This study was designed to investigate the effect of a low-calorie diet with carbohydrates eaten mostly at dinner on anthropometric, hunger/satiety, biochemical, and inflammatory parameters. Hormonal secretions were also evaluated. Seventy-eight police officers (BMI >30) were randomly assigned to experimental (carbohydrates eaten mostly at dinner) or control weight loss diets for 6 months. On day 0, 7, 90, and 180 blood samples and hunger scores were collected every 4 h from 0800 to 2000 hours. Anthropometric measurements were collected throughout the study. Greater weight loss, abdominal circumference, and body fat mass reductions were observed in the experimental diet in comparison to controls. Hunger scores were lower and greater improvements in fasting glucose, average daily insulin concentrations, and homeostasis model assessment for insulin resistance (HOMAIR), T-cholesterol, low-density lipoprotein (LDL) cholesterol, high-density lipoprotein (HDL) cholesterol, C-reactive protein (CRP), tumor necrosis factor-α (TNF-α), and interleukin-6 (IL-6) levels were observed in comparison to controls. The experimental diet modified daily leptin and adiponectin concentrations compared to those observed at baseline and to a control diet. A simple dietary manipulation of carbohydrate distribution appears to have additional benefits when compared to a conventional weight loss diet in individuals suffering from obesity. It might also be beneficial for individuals suffering from insulin resistance and the metabolic syndrome. Further research is required to confirm and clarify the mechanisms by which this relatively simple diet approach enhances satiety, leads to better anthropometric outcomes, and achieves improved metabolic response, compared to a more conventional dietary approach.
Manipulation of physiological pathways in order to reduce obesity and symptoms of the metabolic syndrome is a major focus of research worldwide. Recent data show that adipose tissue, the energy storage site of the body, is also an endocrine organ that synthesizes and secretes a variety of adipocytokines. This includes hormones that regulate hunger and satiety as well as those associated with the development of insulin resistance, the metabolic syndrome and inflammation (1).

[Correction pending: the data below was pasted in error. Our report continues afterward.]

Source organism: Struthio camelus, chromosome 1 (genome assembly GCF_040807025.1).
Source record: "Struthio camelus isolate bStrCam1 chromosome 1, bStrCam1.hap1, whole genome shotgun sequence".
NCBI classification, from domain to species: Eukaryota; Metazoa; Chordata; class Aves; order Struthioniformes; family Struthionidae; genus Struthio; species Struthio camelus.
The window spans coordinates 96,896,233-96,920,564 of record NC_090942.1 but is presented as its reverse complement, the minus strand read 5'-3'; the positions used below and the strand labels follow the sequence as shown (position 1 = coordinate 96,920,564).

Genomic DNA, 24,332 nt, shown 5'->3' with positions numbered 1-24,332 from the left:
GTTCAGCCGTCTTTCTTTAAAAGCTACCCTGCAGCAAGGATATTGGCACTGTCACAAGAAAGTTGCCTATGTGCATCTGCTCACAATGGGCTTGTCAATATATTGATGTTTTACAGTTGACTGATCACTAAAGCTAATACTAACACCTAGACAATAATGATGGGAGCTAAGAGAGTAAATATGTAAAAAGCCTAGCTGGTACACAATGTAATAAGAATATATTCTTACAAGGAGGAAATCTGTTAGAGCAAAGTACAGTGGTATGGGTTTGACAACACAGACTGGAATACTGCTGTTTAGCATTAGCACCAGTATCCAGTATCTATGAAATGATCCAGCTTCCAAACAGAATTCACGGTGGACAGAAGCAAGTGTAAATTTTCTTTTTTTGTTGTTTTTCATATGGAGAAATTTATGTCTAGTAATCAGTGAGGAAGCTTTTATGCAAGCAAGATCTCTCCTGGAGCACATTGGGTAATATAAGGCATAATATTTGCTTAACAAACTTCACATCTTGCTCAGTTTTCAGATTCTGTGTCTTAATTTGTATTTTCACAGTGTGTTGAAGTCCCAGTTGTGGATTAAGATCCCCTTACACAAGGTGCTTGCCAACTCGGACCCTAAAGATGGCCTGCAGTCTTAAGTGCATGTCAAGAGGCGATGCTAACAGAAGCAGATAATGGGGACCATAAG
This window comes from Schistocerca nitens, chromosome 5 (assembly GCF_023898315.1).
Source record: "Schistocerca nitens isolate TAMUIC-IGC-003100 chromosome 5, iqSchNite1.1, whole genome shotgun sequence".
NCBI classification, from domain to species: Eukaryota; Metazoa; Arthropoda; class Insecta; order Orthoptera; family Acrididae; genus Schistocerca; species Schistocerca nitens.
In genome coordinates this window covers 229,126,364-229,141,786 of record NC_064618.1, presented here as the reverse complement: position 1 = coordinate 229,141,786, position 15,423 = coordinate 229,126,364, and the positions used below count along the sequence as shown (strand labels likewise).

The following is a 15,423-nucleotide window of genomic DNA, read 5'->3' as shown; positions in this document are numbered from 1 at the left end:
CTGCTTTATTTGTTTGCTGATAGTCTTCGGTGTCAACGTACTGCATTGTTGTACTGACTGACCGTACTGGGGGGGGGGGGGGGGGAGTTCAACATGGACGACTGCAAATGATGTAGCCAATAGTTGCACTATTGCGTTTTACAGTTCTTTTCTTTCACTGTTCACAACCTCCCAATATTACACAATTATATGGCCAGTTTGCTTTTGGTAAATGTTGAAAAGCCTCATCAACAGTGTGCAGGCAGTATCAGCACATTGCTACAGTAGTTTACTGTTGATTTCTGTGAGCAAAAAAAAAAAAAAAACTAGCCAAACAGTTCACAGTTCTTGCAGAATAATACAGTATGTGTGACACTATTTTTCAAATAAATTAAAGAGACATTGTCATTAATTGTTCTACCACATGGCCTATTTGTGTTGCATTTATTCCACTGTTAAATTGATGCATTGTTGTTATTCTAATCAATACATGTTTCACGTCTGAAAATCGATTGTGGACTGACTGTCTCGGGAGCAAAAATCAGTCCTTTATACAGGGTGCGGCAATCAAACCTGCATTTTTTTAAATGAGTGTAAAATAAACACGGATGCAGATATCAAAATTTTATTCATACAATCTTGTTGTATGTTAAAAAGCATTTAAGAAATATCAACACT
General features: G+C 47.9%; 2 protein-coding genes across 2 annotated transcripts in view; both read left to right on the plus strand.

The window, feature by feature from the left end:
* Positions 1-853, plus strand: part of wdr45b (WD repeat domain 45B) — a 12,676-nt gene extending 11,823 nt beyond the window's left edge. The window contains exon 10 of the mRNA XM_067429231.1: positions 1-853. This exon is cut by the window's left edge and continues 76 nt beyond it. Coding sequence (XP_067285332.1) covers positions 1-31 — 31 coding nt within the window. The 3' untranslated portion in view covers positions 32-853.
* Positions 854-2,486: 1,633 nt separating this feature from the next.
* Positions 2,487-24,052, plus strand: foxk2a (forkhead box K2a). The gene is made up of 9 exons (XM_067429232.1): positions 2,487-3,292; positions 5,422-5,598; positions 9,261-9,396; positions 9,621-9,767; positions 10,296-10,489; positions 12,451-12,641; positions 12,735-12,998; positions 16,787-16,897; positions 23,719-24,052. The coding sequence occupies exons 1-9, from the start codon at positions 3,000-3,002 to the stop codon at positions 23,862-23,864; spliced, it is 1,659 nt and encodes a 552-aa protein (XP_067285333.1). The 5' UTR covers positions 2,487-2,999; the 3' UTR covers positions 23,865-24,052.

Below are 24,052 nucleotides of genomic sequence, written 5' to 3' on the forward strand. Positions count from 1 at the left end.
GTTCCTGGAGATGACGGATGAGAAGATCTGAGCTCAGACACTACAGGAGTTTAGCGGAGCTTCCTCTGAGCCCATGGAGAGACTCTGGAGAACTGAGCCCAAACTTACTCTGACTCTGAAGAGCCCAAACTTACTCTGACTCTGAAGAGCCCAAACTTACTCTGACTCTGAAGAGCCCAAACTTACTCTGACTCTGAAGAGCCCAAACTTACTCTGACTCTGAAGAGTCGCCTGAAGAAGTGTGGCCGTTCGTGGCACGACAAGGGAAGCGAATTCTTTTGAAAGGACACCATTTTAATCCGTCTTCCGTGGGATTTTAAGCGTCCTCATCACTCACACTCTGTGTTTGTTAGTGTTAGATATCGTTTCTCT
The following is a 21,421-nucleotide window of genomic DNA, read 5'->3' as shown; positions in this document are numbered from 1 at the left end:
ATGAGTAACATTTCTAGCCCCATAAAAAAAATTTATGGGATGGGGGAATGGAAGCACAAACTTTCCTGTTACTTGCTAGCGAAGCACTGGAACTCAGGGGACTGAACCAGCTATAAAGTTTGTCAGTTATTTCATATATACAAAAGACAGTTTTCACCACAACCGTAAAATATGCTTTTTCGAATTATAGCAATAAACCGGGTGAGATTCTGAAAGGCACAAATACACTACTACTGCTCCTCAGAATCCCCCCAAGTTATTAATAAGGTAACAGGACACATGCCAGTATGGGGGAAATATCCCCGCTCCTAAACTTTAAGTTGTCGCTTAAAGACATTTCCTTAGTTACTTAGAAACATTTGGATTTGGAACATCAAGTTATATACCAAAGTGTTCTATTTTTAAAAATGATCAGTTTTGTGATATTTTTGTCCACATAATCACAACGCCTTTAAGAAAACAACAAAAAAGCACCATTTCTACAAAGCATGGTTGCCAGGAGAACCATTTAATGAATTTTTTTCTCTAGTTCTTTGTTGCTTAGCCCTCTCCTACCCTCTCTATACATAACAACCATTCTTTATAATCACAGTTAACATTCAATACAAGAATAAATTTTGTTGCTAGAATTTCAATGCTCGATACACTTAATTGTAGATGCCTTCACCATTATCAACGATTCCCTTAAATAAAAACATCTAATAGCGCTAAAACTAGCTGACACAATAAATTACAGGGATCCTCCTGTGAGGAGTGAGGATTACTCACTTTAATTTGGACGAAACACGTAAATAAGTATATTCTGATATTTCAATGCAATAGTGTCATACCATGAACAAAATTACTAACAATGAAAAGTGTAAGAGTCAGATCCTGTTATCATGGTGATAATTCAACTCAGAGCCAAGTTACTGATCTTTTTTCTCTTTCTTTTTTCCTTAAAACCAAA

Leptin “the satiety hormone” has been described as the “information provider” of adipose tissue status to receptors in the brain. In short term, it regulates hunger, satiety, and food intake (1,2,3). Previous studies have described a typical diurnal pattern of leptin secretion that falls during the day from 0800 to 1600 hours, reaching a nadir at 1300 hours and increases from 1600 with a zenith at 0100 hours (4,5). Ironically, this crucial hormone responsible for satiety is at its highest levels when individuals are sleeping.
Adiponectin is considered to be “the link between obesity, insulin resistance, and the metabolic syndrome” (6). Adiponectin plays a role in energy regulation as well as in lipid and carbohydrate metabolism, reducing serum glucose and lipids, improving insulin sensitivity and having an anti-inflammatory effect (7). Adiponectin's diurnal secretion pattern has been described in obese individuals (particularly with abdominal obesity), as low throughout the day. In normal weight subjects or overweight subjects following weight loss, a general increase in adiponectin concentrations is detected as well as a rise in the diurnal pattern during the daytime, with zeniths at 1100 and 0100 hours and a decline at night, reaching a nadir at 0400 hours (5,8).
Innovative dietary regimens that will be able to modify these hormonal secretion patterns may be beneficial to people suffering from severe/morbid obesity. The idea of studying the effect of a low-calorie diet with carbohydrates eaten mostly at dinner on hormonal diurnal secretion patterns came about after analyzing results from studies with Muslim populations during Ramadan (fasting during the day and consuming an enriched carbohydrate dinner). These studies have demonstrated that the diurnal pattern of leptin secretion can be changed (9,10). In addition, euglycemic hyperinsulinemic clamp studies have demonstrated elevated serum leptin concentrations after 6–8 h (4). No information exists neither regarding modification of the diurnal secretion patterns of adiponectin, nor of changes in hunger/satiety anthropometric, biochemical or inflammatory parameters under comparable conditions.
This study was designed to estimate the effects of a weight loss diet with carbohydrates eaten mostly at dinner (the experimental diet) on anthropometric measurements, hunger scores and parameters related to insulin resistance, the metabolic syndrome and inflammation. Leptin and adiponectin secretions were also investigated.
It was hypothesized that consumption of carbohydrates mostly in the evening would modify the typical diurnal pattern of leptin secretion as observed in Muslim populations during Ramadan. The experimental diet induced a single daily insulin secretion in the evening, thus it was predicted that the diet would lead to higher relative concentrations of leptin starting 6–8 h later i.e., in the morning and throughout the day. This may lead to enhanced satiety during daylight hours and improve dietary adherence.